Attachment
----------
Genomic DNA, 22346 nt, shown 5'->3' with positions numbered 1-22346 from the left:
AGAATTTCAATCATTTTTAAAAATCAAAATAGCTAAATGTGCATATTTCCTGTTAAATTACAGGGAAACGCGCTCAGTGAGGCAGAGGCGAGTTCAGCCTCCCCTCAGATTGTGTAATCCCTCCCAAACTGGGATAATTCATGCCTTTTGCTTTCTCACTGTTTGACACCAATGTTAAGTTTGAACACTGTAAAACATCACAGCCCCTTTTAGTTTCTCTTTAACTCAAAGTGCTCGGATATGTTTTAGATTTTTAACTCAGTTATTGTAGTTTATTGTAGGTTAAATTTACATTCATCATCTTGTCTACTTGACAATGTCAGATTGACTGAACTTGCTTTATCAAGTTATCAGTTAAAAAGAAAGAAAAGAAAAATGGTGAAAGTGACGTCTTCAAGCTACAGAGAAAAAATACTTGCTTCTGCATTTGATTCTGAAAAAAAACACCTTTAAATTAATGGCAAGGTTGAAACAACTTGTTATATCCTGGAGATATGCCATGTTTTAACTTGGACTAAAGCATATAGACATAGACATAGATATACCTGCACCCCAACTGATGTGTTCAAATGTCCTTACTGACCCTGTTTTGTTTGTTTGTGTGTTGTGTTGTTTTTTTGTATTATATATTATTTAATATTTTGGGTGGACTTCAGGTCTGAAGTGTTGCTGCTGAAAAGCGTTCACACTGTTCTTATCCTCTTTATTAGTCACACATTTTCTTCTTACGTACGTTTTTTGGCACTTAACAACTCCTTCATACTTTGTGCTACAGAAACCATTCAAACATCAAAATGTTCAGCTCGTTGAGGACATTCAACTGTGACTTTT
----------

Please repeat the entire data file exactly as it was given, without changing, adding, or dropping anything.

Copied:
Genomic DNA, 22346 nt, shown 5'->3' with positions numbered 1-22346 from the left:
AGAATTTCAATCATTTTTAAAAATCAAAATAGCTAAATGTGCATATTTCCTGTTAAATTACAGGGAAACGCGCTCAGTGAGGCAGAGGCGAGTTCAGCCTCCCCTCAGATTGTGTAATCCCTCCCAAACTGGGATAATTCATGCCTTTTGCTTTCTCACTGTTTGACACCAATGTTAAGTTTGAACACTGTAAAACATCACAGCCCCTTTTAGTTTCTCTTTAACTCAAAGTGCTCGGATATGTTTTAGATTTTTAACTCAGTTATTGTAGTTTATTGTAGGTTAAATTTACATTCATCATCTTGTCTACTTGACAATGTCAGATTGACTGAACTTGCTTTATCAAGTTATCAGTTAAAAAGAAAGAAAAGAAAAATGGTGAAAGTGACGTCTTCAAGCTACAGAGAAAAAATACTTGCTTCTGCATTTGATTCTGAAAAAAAACACCTTTAAATTAATGGCAAGGTTGAAACAACTTGTTATATCCTGGAGATATGCCATGTTTTAACTTGGACTAAAGCATATAGACATAGACATAGATATACCTGCACCCCAACTGATGTGTTCAAATGTCCTTACTGACCCTGTTTTGTTTGTTTGTGTGTTGTGTTGTTTTTTTGTATTATATATTATTTAATATTTTGGGTGGACTTCAGGTCTGAAGTGTTGCTGCTGAAAAGCGTTCACACTGTTCTTATCCTCTTTATTAGTCACACATTTTCTTCTTACGTACGTTTTTTGGCACTTAACAACTCCTTCATACTTTGTGCTACAGAAACCATTCAAACATCAAAATGTTCAGCTCGTTGAGGACATTCAACTGTGACTTTT